Want to Make Your Friendsgiving Even Better This Year? Take It on the Road
There's another way to spend Thanksgiving that could provide spontaneous adventure for the long holiday weekend: spending it with friends.
Friendsgiving — being with friends on Thanksgiving instead of traveling home to be with family — has grown in popularity over the past few years. For many people in their 20s and 30s living independently, immediate friends become a second family. Add the stress and financial cost of Thanksgiving travel to the stress and emotional cost of holiday drama, and it's clear why so many people are opting to celebrate with the family they choose.
And with limited time off from work and a strong desire to travel, embarking on a late November trip with friends could be the next iteration of Friendsgiving.
Trading obligation for adventure: Long-distance trips increase by 54% during the six-day Thanksgiving holiday weekend, according to the U.S. Department of Transportation. In 2012, 44 million people traveled during that weekend, most by car but 10% by train, bus or airplane. Traveling during this time is already hectic, but doing it to spend time with friends instead of family can turn an otherwise obligatory trip into an adventure.
"When you spend holidays with your friends, everyone goes into it with low stress, low expectations, low pressure, which makes the whole experience a bit more smooth," Ariel Cohen, 23, told Mic. "There can be pressure around spending holidays with your family for some people."
Instead of going home, many people are choosing to do something more spontaneous with friends domestically. Kaveh Sadeghian, 25, and a friend are skipping Thanksgiving meals on Thursday and traveling to the Catskills from their homes in New York City to go hiking.
"There's obligation after obligation," Sadeghian said. "Even going to Thanksgiving dinner is an obligation. For me, this is an opportunity to be able to take ownership of Thanksgiving again."
With little time to break from work and other responsibilities, Sadeghian wanted to take the day to reflect outside instead.
"The point of giving is to gain perspective, take a second, step back and be thankful for what you have," he said. "For me, the best way to do that is to not make giving another obligation but to actually go out in nature and gain some perspective."
A Nordic Thanksgiving: Cohen has spent the past two Thanksgivings traveling to new places with friends. Both times, she was living abroad, so it didn't make sense to buy a plane ticket back to the United States for a few days.
While living in Tel Aviv, she went on a trip with her boyfriend, who was able to get away from work in the states and meet up in Norway. No one was celebrating Thanksgiving there, but they found a different way to spend the day.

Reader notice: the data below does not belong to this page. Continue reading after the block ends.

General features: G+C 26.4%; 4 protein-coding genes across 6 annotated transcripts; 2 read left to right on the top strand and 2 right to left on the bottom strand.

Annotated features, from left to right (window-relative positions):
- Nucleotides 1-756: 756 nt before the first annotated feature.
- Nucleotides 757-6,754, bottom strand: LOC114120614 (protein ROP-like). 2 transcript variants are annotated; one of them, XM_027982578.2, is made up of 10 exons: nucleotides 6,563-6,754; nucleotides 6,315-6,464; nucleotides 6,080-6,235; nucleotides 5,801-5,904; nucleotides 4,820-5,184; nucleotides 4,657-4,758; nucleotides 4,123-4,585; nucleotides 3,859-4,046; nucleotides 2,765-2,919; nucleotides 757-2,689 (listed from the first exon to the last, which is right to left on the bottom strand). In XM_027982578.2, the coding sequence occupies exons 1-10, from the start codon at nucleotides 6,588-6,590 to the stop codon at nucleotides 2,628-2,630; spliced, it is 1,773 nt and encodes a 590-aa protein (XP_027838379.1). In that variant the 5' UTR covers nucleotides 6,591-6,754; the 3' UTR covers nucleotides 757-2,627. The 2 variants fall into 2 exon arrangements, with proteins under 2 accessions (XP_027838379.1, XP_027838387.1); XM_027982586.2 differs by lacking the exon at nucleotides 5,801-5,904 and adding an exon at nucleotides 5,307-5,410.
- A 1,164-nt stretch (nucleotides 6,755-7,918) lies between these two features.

"We went on this long hike in the woods, and, afterwards, we went to this mountaintop cafe and ate a bunch of apple pie," Cohen said. "We were like, 'Oh, Thanksgiving! Apple pie! We're doing it!' And that was really fun."
Justin Miller, 24, has spent three Thanksgivings with friends. His siblings are spread out and his family doesn't celebrate the holiday very much.
"I really enjoy spending time with my friends and learning more about their families," Miller said. "It's always a home away from home, but a home that I get to learn and explore more."
He's spent Friendsgivings in Charlottesville, Virginia, New York City and, this year, Texas. Miller will be visiting the Dallas-Fort Worth area, and he'll stay on a ranch with friends he lives with in New York City.
"I'll be spending time on two ranches this Thanksgiving, where I will be trekking through mud, woods, riding on four-wheelers and even hunting javelina hogs," Miller said.
New traditions, new takeaways: Miller found spending the holiday away from his family to be refreshing.
"Growing up, Thanksgiving was kind of the same routine at home," Miller said. "But spending time with friends in new places, doing new and exciting things, proves to be quite the adventure."
For Cohen, the globetrotting Friendsgiving was a chance to visit places she had never visited before. The fact that Thanksgiving was not a holiday in those countries turned out to be an opportunity to start new traditions.
"It makes you bond much closer with friends to do something you would normally do with your family but instead choose to do with them," Cohen said. "Traveling around and spending Thanksgiving with people who aren't my family, but still having a good experience, made me realize that it's about spending the holiday with people you care about."